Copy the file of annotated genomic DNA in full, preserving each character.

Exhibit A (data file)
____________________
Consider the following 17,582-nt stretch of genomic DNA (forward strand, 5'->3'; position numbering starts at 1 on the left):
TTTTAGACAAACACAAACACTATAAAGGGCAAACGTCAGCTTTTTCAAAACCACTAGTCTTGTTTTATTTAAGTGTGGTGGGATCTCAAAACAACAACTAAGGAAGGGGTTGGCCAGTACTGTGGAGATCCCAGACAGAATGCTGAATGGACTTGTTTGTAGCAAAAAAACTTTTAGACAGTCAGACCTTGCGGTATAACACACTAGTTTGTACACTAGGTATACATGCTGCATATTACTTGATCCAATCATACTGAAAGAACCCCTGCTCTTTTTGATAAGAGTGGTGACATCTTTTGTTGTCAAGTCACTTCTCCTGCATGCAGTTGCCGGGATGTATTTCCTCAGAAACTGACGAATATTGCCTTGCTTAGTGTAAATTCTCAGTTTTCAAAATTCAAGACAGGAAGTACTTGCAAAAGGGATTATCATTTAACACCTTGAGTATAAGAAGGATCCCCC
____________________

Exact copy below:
Consider the following 17,582-nt stretch of genomic DNA (forward strand, 5'->3'; position numbering starts at 1 on the left):
TTTTAGACAAACACAAACACTATAAAGGGCAAACGTCAGCTTTTTCAAAACCACTAGTCTTGTTTTATTTAAGTGTGGTGGGATCTCAAAACAACAACTAAGGAAGGGGTTGGCCAGTACTGTGGAGATCCCAGACAGAATGCTGAATGGACTTGTTTGTAGCAAAAAAACTTTTAGACAGTCAGACCTTGCGGTATAACACACTAGTTTGTACACTAGGTATACATGCTGCATATTACTTGATCCAATCATACTGAAAGAACCCCTGCTCTTTTTGATAAGAGTGGTGACATCTTTTGTTGTCAAGTCACTTCTCCTGCATGCAGTTGCCGGGATGTATTTCCTCAGAAACTGACGAATATTGCCTTGCTTAGTGTAAATTCTCAGTTTTCAAAATTCAAGACAGGAAGTACTTGCAAAAGGGATTATCATTTAACACCTTGAGTATAAGAAGGATCCCCC